Shares of Abu Dhabi-listed Dana Gas surged 13.7 per cent after the company won another court ruling in its long-running dispute with the Kurdish Regional Government (KRG) in Iraq over payment arrears of US$2 billion.
The shares closed at Dh0.58, their highest level this year, although they were still down from Dh0.80 this time last year.
The Sharjah-based oil and gas exploration firm said yesterday that the London Court of International Arbitration on Thursday ruled its Pearl Petroleum consortium – which includes partners Crescent Petroleum, OMV of Austria and Hungary’s MOL – has exclusive rights to develop the Khor Mor and Chemchema concession in the Kurdish region for a period of not less than 25 years.
The court also ruled that the consortium was entitled to receive international prices for the concession’s output of liquefied petroleum gas and condensate, and that Dana Gas was solely entitled to the proceeds from selling stakes in the project to OMV and MOL.
The court’s decision means that it is quite likely that the final monetary judgment, which it is scheduled to make in September, will award Dana Gas and its partners entitlement to the full amount of arrears outstanding.
Total arrears stood at nearly $2bn at the end of May, Dana Gas said.
Thursday’s ruling is the latest in a run of decisions in favour of the consortium since it took its dispute to arbitration in late 2013.
Despite the court’s rulings, Dana Gas is likely to face a long process to recover the money it is owed.
The dispute has occurred at a time when the KRG is still deeply mired in both an unresolved tussle with Iraq’s central government over control and compensation for oil produced in the region, as well as its bitter and costly war against terrorists to its west and south.
According to lawyers familiar with such disputes, Dana Gas and its partners could sue the KRG in other jurisdictions to seize its export oil in lieu of payment, although that would be a messy and expensive process.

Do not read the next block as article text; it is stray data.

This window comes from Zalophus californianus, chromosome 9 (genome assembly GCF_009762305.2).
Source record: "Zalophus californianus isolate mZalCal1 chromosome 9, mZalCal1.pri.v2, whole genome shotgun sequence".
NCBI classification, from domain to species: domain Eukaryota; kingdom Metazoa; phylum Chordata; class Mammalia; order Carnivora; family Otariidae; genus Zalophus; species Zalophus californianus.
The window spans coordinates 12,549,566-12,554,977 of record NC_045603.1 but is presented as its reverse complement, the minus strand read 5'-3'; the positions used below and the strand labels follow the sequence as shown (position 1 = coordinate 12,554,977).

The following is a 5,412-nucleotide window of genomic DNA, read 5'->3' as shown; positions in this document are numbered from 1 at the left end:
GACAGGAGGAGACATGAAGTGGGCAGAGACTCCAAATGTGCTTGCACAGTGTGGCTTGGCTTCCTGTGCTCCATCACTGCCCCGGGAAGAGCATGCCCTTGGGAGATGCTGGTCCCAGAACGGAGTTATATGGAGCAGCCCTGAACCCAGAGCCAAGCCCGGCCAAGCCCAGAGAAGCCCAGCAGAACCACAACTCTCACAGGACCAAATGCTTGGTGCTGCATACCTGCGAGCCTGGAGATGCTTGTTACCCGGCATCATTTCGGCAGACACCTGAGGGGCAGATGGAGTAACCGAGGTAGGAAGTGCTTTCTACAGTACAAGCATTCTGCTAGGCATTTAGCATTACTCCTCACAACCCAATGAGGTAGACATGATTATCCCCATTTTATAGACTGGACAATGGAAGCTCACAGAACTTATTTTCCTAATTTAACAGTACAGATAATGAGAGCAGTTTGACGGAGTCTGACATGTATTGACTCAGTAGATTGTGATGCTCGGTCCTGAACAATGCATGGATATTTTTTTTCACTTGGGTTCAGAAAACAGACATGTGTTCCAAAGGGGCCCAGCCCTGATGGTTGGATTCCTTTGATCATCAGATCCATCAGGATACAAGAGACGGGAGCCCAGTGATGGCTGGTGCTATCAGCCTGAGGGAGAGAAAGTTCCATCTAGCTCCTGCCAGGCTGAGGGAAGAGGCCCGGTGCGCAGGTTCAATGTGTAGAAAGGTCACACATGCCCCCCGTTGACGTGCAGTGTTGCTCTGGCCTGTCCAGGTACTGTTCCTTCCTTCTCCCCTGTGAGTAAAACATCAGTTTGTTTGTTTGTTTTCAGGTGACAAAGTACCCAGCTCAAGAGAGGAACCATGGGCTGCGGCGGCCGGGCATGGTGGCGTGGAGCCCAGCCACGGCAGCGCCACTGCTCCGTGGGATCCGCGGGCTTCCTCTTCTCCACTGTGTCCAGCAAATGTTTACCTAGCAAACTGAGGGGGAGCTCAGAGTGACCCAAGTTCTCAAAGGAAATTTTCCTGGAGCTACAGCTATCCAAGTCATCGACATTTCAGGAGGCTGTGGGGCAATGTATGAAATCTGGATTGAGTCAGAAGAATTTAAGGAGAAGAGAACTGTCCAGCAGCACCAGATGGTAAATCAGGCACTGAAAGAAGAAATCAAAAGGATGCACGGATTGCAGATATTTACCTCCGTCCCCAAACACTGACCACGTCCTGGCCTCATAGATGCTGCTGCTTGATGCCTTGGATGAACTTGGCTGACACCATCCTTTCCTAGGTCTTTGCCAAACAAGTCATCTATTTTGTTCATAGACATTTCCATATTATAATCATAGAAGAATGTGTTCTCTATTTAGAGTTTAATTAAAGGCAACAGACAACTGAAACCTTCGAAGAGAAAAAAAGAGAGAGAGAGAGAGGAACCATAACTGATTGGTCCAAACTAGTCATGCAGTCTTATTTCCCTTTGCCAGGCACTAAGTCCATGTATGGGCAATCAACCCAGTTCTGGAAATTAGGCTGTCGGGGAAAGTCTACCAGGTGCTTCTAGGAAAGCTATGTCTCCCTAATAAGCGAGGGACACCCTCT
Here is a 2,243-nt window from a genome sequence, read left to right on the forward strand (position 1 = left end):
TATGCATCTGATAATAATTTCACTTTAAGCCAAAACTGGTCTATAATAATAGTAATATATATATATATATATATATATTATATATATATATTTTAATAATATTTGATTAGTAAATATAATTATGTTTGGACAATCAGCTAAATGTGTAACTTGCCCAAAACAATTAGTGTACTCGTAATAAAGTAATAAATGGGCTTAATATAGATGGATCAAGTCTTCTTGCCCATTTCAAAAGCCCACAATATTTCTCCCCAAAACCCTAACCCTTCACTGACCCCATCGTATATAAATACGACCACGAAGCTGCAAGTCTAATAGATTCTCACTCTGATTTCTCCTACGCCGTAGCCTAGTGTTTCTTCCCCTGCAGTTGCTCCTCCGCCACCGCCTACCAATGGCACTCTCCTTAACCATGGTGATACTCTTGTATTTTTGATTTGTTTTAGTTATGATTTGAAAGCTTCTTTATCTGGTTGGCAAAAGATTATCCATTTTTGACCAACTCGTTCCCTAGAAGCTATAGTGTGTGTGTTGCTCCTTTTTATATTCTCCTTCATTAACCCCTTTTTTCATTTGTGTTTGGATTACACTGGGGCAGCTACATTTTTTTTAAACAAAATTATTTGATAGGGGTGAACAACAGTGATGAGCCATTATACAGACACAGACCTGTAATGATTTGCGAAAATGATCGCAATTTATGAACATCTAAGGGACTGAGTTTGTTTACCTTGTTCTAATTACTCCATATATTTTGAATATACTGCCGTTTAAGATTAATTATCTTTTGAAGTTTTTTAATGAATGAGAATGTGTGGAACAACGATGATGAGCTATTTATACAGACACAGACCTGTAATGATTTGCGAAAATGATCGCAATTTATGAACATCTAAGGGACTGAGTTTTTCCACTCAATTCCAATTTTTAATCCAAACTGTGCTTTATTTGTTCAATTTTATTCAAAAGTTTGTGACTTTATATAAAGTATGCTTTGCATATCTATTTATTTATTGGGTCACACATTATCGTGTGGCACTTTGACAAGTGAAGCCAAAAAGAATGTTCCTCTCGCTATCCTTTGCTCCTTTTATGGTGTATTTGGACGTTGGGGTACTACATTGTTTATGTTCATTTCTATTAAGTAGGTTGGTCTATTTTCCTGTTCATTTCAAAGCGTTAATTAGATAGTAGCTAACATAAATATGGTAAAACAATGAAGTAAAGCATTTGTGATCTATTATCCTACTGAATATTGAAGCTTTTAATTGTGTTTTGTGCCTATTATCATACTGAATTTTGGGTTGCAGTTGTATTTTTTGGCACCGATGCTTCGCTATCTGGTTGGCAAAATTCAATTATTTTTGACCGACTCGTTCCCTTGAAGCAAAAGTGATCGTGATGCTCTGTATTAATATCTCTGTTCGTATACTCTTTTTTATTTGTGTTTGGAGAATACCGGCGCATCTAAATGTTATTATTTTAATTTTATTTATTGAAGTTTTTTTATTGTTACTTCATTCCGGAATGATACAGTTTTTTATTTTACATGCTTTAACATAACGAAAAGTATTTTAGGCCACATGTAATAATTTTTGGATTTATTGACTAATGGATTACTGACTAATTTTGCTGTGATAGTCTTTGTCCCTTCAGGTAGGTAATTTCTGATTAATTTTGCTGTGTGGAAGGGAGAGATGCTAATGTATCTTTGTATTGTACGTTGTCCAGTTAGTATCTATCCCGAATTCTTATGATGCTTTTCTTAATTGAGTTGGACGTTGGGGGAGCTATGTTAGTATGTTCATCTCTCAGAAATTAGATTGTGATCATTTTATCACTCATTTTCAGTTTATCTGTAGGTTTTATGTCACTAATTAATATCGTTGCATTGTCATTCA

Even if the KRG was able to reach a negotiated settlement with Dana Gas and its partners – which Patrick Allman-Ward, the chief executive of Dana Gas, has repeatedly said is the company’s preferred option – the regional government currently does not have the money and has struggled even to pay its own public employees in the region.
The company has had chronic problems in both its main operating areas, the KRG and Egypt. However, in Egypt it has made progress recently as the new government has moved to resolve arrears issues to unlock further investment.
Dana Gas reported in May that overall production last year was steady at 68,700 barrels of oil equivalent per day (boepd). Egyptian production fell 1,400 boepd to 37,700 boepd because of natural field depletion. Production at the Khor Mor gasfield was up 1,100 boepd at 30,400 boepd.
Dana Gas executives have said they hope to sort out their issues in the KRG so they can make further investment which, they argue, would make the region energy self-sufficient and eventually a major gas exporter.
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